You can’t please everyone… EVER

April 30, 2007

It seems that not everybody’s happy with the proposed resolution to the complaints over graphic novels in the Davis Library in the Wanganui, New Zealand (which was to move the teen section away from the holdings for children). Guess who?

Yup, concerned mother and part-time teacher Julie Gordon has expressed her discontent to the Wanganui Chronicle:

“‘I’m not happy with this outcome. If library staff want to supply that sort of book for their children then let them go and it buy it at a book store. But I don’t see why we have to have it in our library,’ she said.”

Quotes from local officials suggest that Mrs. Gordon isn’t much for process. After being told the appropriate method for questioning library holdings, she… went to the newspaper instead. As one does.

Head count

April 30, 2007

In this week’s Flipped, I take a look at one new series I liked primarily because of the art, and one that I liked kind of in spite of the art. Both series are from Del Rey, both have titles that start with the letter “p”, and both feature a strangely satisfyingly high body count.

Because a day just isn’t long enough

April 30, 2007

Dave Carter has kicked off his third annual Free Comic Book Month at Yet Another Comics Blog:

“That’s right, free comics! Each day of May I’ll pick someone to receive a free comic, taken from my personal collection: duplicates, things I have in trades, and other stuff. My goal is to match up people with a comic that they haven’t read but that they may like. My tastes are wide and varied, so chances are I’ve got a comic for you.”

It’s easy to enter and fun to read Dave’s announcements of who’s receiving what and why.

Shelf shift

April 29, 2007

The Davis Library in Wanganui, New Zealand, is putting some daylight between its holdings for children and teens, according to this article in the Chronicle.

“In a report to the [Wanganui District Council] [Cultural and Community Manager Sally] Patrick said she had made a request to the Davis library to relocate its teenage area and the graphic novel collection to an place which was clearly separated from the children’s area in order to ‘eliminate’ future confusion.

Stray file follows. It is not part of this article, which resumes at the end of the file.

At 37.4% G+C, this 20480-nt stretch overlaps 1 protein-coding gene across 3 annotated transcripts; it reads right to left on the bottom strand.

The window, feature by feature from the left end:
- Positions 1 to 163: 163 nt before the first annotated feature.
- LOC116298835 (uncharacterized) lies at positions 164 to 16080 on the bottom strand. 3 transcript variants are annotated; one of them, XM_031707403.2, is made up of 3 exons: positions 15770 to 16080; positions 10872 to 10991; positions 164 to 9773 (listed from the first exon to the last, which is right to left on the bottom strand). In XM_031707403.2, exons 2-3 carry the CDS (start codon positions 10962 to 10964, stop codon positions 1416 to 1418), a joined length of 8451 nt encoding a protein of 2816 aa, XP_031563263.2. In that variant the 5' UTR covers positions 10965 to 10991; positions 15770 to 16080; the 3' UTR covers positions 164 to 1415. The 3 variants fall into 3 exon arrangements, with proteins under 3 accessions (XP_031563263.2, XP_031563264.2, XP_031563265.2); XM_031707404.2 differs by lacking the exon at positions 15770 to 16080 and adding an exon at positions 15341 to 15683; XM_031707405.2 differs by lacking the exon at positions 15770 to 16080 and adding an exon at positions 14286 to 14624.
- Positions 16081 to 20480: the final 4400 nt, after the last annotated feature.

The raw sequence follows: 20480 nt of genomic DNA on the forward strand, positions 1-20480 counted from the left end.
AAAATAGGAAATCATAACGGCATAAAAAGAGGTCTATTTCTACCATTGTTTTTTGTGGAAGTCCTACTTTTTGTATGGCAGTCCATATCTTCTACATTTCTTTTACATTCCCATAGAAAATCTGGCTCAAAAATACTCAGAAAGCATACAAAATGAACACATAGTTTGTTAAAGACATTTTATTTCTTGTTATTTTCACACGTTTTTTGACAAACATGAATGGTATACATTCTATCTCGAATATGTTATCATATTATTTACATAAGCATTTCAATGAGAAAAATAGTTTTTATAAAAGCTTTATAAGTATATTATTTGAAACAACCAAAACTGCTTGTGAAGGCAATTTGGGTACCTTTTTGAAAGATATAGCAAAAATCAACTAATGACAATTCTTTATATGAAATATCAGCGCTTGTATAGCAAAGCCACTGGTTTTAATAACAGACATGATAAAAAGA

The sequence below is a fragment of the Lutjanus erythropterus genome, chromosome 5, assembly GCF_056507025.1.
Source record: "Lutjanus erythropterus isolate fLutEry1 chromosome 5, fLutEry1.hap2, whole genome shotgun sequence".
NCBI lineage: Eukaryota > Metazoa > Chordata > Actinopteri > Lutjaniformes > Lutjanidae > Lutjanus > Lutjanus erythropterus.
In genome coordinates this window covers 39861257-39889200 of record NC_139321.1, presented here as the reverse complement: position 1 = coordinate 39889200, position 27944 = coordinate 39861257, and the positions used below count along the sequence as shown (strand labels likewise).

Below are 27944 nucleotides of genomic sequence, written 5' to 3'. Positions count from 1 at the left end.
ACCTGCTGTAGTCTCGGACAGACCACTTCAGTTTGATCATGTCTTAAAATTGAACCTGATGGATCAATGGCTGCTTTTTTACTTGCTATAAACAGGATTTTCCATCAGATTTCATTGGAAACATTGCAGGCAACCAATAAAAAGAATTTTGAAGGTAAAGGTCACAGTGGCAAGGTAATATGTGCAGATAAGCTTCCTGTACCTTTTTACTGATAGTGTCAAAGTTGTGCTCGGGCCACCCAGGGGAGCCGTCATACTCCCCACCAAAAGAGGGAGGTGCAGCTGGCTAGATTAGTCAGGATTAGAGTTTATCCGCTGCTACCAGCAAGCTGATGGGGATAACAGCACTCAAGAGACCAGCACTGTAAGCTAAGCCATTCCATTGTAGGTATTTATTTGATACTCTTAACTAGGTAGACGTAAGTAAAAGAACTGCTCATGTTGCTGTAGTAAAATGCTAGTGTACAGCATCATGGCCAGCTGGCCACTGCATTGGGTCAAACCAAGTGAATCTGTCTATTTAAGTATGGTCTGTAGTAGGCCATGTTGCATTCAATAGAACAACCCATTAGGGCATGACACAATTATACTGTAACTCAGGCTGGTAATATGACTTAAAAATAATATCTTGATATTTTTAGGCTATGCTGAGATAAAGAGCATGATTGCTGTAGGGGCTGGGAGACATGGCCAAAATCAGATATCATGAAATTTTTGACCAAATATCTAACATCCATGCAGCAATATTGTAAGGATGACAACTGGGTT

“In her recommendation to council she said that councillors should agree that the matter would be resolved once the teen area and graphic novels were moved.”

Does anyone else detect a whiff of impatience in the second part of that recommendation? I couldn’t blame her if there was.

Mayor Michael Laws seems satisfied with the resolution:

“‘In essence, this is to ensure that contentious material, available to teenagers, is located further away from the children’s section…my pick is that Council will not want to play censor but alert library management that a heightened sensitivity is in order,’ he said.”

It seems as though the books that sparked the dust-up are going to be kept in the restricted-access dungeon, and that some other similar books might join them after a second look from library staff.

Background and links to earlier articles can be found here.

And just because I can’t resist, readers can get another look at Mayor Laws’ leadership style in this article about a request from Amnesty International:

“‘They are a bunch of idiots, and I don’t respond to idiots.’”

Suddenly next fall

April 29, 2007

When I do these trawls through Diamond’s Previews catalog, I generally try and limit my focus to new series and graphic novels. Sometimes, that’s just impossible.

After over a year and a half in limbo, ADV will release a new volume of Kiyohiko Azuma’s delightful Yotsuba&! I could stop right there and be perfectly happy. (Page 217.) I won’t, obviously.

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Recommended shôjo reading

April 28, 2007

Thanks to everyone who offered some shôjo recommendations in response to a previous post. For my own convenience and future reference, I thought I would put together a list of titles mentioned in the comments thread. I’ve listed them alphabetically by number of recommendations they received.

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It’s not all ecotourism and organic lamb

April 27, 2007

The Wanganui Chronicle has a follow-up to yesterday’s piece on potentially age-inappropriate graphic novels, talking to librarian Sally Patrick. It sounds like the library is doing everything applicable regulations and good sense require and that the staff is willing to go a bit further, if necessary:

“[Patrick] said the items that [concerned parent who used a child’s library card to check out nipple-baring manga] Mrs [Julie] Gordon submitted for a ruling came back with a classification that was age-appropriate for a teenage collection if that collection is developed for 13 to 18-year-olds.

“‘What the library must then do is ensure the item is classified and access is restricted to the age groups that have been defined.’

“She said the library needed to look at the proximity of the teenage area to the children’s area and ensure that any ‘potential confusion is eliminated’.

“Books with a classification were not publicly accessible in the library and anyone wanting a book carrying an age classification would have to ask staff for it.”

Wanganui Mayor Michael Laws has also become involved:

“‘It is not a question of censoring and removing the books, so much as indicating their appropriateness for which age group,’ he said.

“Mr Laws stressed that councils should not censor reading material but that freedom needed to be counter-balanced against the right of parents to restrict reading choices for their children.